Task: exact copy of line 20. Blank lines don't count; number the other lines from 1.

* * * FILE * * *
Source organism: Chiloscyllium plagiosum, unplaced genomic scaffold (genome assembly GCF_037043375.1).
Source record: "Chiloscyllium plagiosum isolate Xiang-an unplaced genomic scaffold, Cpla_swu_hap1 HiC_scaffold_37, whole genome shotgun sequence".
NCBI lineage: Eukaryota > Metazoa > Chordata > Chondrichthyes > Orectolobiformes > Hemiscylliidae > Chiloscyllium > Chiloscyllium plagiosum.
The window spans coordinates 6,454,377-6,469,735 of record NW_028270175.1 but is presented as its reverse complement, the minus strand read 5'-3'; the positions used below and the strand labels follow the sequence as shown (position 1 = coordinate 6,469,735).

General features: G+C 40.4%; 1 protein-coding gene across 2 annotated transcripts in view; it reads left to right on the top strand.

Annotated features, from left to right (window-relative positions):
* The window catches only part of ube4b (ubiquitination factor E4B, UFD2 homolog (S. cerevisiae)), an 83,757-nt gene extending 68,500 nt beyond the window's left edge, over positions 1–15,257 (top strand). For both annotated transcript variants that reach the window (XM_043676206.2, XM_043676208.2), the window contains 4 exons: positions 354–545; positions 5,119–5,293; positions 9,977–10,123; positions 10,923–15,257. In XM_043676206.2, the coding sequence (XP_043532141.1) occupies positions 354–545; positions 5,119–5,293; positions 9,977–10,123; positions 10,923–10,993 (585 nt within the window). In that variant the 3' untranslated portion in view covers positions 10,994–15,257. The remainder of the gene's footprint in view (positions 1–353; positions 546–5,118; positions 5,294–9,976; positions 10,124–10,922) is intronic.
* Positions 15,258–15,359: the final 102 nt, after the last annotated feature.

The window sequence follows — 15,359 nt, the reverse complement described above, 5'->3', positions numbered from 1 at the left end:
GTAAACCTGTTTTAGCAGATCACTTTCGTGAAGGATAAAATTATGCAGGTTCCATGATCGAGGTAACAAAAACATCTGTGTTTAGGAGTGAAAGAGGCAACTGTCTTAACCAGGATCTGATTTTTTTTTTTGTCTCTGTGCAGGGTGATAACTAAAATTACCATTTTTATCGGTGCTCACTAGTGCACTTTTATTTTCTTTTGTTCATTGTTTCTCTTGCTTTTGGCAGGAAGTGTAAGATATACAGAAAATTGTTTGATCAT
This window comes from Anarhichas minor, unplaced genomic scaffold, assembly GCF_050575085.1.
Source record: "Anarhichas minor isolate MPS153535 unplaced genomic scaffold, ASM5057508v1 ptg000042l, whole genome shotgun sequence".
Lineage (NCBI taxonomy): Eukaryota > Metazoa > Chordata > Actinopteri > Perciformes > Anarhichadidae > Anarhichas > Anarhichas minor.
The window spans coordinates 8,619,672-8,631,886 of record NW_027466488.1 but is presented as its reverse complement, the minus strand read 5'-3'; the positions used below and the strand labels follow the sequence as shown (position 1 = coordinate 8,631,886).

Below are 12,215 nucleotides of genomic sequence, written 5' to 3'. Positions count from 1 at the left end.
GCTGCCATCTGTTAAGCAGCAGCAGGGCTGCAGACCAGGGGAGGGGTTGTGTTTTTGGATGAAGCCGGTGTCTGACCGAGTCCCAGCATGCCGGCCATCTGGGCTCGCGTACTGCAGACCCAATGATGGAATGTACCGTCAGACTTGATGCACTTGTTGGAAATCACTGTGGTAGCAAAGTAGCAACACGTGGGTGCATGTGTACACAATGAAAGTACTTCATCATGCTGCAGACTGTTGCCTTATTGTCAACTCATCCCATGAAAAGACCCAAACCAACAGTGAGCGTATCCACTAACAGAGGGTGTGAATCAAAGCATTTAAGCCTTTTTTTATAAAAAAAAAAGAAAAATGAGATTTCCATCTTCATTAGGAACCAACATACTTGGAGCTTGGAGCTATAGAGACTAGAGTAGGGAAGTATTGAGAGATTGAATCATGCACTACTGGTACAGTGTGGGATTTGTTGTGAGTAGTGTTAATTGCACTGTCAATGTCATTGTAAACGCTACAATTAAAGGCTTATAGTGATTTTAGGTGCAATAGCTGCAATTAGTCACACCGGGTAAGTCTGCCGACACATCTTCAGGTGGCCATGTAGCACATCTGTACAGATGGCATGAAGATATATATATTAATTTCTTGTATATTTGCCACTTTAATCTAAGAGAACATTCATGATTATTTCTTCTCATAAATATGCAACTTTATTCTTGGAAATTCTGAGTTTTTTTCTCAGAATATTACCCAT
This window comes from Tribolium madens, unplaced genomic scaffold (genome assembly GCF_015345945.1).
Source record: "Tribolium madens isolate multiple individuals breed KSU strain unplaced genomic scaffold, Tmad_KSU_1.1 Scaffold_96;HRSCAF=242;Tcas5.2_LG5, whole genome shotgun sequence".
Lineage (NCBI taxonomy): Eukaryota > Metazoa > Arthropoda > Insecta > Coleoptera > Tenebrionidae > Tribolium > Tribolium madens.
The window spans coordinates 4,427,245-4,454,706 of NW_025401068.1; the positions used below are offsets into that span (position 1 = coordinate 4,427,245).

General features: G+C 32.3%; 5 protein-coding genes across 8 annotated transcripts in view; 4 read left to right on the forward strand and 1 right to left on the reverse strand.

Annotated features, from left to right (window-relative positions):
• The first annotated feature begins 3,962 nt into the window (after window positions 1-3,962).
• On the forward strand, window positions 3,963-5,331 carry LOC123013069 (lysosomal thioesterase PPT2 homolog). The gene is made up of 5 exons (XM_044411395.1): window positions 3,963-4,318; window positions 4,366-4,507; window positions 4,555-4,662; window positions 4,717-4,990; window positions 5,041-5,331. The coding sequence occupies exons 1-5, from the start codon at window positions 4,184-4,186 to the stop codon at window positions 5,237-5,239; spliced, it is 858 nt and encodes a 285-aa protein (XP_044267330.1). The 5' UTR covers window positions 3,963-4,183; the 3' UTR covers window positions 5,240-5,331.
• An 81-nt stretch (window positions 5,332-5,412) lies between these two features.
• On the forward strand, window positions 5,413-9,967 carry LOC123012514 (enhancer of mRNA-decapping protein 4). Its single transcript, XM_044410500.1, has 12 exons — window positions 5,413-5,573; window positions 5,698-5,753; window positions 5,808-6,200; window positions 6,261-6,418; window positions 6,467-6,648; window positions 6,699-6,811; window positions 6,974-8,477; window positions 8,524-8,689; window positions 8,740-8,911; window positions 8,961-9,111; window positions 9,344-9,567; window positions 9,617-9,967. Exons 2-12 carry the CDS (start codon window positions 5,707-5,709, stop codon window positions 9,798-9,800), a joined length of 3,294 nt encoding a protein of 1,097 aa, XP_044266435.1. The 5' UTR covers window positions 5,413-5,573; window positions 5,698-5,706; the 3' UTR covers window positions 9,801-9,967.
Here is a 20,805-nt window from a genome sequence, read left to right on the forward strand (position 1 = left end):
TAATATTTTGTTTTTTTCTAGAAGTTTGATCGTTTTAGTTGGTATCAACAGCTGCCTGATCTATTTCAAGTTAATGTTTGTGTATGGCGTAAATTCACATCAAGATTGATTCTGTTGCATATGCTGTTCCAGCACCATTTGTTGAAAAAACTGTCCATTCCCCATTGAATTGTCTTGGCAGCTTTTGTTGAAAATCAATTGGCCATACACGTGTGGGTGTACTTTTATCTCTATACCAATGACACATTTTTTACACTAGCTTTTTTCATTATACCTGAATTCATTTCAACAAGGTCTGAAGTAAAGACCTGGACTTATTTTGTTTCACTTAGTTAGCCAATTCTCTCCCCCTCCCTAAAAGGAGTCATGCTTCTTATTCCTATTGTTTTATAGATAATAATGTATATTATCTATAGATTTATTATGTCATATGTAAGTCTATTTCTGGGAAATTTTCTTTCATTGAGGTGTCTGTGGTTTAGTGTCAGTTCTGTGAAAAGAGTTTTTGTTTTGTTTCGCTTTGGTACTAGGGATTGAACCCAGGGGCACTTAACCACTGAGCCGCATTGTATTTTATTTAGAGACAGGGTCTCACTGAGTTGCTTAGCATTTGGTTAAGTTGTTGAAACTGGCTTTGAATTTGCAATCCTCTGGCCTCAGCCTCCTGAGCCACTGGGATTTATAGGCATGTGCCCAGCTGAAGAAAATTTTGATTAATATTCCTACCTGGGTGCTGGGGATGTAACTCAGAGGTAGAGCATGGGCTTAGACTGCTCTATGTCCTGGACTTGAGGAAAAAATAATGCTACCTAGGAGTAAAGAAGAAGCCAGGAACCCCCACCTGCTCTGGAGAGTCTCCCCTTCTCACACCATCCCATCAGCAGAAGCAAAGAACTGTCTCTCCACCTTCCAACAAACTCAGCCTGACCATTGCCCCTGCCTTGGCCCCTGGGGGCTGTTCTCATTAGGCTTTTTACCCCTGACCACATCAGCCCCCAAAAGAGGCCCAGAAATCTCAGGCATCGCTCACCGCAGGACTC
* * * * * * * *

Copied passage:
The window spans coordinates 4,427,245-4,454,706 of NW_025401068.1; the positions used below are offsets into that span (position 1 = coordinate 4,427,245).